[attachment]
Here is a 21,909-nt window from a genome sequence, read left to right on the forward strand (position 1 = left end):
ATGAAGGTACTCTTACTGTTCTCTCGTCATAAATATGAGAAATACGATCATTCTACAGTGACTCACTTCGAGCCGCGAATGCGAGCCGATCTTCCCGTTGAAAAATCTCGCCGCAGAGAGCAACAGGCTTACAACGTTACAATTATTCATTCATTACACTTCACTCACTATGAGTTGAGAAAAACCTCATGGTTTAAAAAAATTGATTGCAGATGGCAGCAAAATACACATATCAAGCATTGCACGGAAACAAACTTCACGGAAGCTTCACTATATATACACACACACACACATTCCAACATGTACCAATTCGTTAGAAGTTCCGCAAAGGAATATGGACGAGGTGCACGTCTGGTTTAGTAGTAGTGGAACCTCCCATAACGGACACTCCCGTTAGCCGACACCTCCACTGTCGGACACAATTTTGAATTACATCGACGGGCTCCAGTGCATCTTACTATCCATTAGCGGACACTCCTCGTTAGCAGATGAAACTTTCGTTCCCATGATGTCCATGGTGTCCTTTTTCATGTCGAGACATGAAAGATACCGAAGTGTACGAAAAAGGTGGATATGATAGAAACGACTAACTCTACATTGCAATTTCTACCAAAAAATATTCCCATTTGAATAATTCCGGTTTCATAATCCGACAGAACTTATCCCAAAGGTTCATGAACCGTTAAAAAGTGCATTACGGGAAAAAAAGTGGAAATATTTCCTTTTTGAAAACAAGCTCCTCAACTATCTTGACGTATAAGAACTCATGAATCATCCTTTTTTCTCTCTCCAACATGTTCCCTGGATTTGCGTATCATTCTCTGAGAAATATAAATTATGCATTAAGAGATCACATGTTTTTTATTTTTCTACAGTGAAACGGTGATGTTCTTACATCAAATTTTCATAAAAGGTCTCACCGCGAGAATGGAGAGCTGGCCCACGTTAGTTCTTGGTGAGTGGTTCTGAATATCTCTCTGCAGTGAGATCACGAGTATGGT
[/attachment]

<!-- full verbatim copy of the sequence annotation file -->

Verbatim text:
Here is a 21,909-nt window from a genome sequence, read left to right on the forward strand (position 1 = left end):
ATGAAGGTACTCTTACTGTTCTCTCGTCATAAATATGAGAAATACGATCATTCTACAGTGACTCACTTCGAGCCGCGAATGCGAGCCGATCTTCCCGTTGAAAAATCTCGCCGCAGAGAGCAACAGGCTTACAACGTTACAATTATTCATTCATTACACTTCACTCACTATGAGTTGAGAAAAACCTCATGGTTTAAAAAAATTGATTGCAGATGGCAGCAAAATACACATATCAAGCATTGCACGGAAACAAACTTCACGGAAGCTTCACTATATATACACACACACACACATTCCAACATGTACCAATTCGTTAGAAGTTCCGCAAAGGAATATGGACGAGGTGCACGTCTGGTTTAGTAGTAGTGGAACCTCCCATAACGGACACTCCCGTTAGCCGACACCTCCACTGTCGGACACAATTTTGAATTACATCGACGGGCTCCAGTGCATCTTACTATCCATTAGCGGACACTCCTCGTTAGCAGATGAAACTTTCGTTCCCATGATGTCCATGGTGTCCTTTTTCATGTCGAGACATGAAAGATACCGAAGTGTACGAAAAAGGTGGATATGATAGAAACGACTAACTCTACATTGCAATTTCTACCAAAAAATATTCCCATTTGAATAATTCCGGTTTCATAATCCGACAGAACTTATCCCAAAGGTTCATGAACCGTTAAAAAGTGCATTACGGGAAAAAAAGTGGAAATATTTCCTTTTTGAAAACAAGCTCCTCAACTATCTTGACGTATAAGAACTCATGAATCATCCTTTTTTCTCTCTCCAACATGTTCCCTGGATTTGCGTATCATTCTCTGAGAAATATAAATTATGCATTAAGAGATCACATGTTTTTTATTTTTCTACAGTGAAACGGTGATGTTCTTACATCAAATTTTCATAAAAGGTCTCACCGCGAGAATGGAGAGCTGGCCCACGTTAGTTCTTGGTGAGTGGTTCTGAATATCTCTCTGCAGTGAGATCACGAGTATGGT